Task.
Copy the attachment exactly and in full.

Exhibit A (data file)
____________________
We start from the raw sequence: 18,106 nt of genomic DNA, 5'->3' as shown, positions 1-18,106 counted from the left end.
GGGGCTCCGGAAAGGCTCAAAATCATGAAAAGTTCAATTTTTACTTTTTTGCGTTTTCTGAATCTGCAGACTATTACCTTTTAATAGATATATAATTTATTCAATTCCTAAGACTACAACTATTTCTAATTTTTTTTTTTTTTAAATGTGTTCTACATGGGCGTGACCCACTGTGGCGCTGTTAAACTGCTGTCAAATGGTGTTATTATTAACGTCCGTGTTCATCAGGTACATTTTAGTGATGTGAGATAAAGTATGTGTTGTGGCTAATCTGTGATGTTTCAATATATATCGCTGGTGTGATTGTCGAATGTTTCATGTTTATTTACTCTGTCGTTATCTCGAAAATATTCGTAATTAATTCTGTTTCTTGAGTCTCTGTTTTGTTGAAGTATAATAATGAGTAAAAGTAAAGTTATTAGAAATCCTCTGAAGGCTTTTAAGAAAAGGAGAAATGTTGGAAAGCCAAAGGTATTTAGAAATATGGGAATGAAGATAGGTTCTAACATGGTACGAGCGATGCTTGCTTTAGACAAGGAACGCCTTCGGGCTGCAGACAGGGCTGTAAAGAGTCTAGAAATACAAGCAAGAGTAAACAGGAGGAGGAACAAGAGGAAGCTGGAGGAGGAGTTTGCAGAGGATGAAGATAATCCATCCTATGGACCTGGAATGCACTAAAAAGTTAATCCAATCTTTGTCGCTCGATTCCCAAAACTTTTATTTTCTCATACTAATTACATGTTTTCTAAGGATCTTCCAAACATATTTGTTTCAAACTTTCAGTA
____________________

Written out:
We start from the raw sequence: 18,106 nt of genomic DNA, 5'->3' as shown, positions 1-18,106 counted from the left end.
GGGGCTCCGGAAAGGCTCAAAATCATGAAAAGTTCAATTTTTACTTTTTTGCGTTTTCTGAATCTGCAGACTATTACCTTTTAATAGATATATAATTTATTCAATTCCTAAGACTACAACTATTTCTAATTTTTTTTTTTTTTAAATGTGTTCTACATGGGCGTGACCCACTGTGGCGCTGTTAAACTGCTGTCAAATGGTGTTATTATTAACGTCCGTGTTCATCAGGTACATTTTAGTGATGTGAGATAAAGTATGTGTTGTGGCTAATCTGTGATGTTTCAATATATATCGCTGGTGTGATTGTCGAATGTTTCATGTTTATTTACTCTGTCGTTATCTCGAAAATATTCGTAATTAATTCTGTTTCTTGAGTCTCTGTTTTGTTGAAGTATAATAATGAGTAAAAGTAAAGTTATTAGAAATCCTCTGAAGGCTTTTAAGAAAAGGAGAAATGTTGGAAAGCCAAAGGTATTTAGAAATATGGGAATGAAGATAGGTTCTAACATGGTACGAGCGATGCTTGCTTTAGACAAGGAACGCCTTCGGGCTGCAGACAGGGCTGTAAAGAGTCTAGAAATACAAGCAAGAGTAAACAGGAGGAGGAACAAGAGGAAGCTGGAGGAGGAGTTTGCAGAGGATGAAGATAATCCATCCTATGGACCTGGAATGCACTAAAAAGTTAATCCAATCTTTGTCGCTCGATTCCCAAAACTTTTATTTTCTCATACTAATTACATGTTTTCTAAGGATCTTCCAAACATATTTGTTTCAAACTTTCAGTA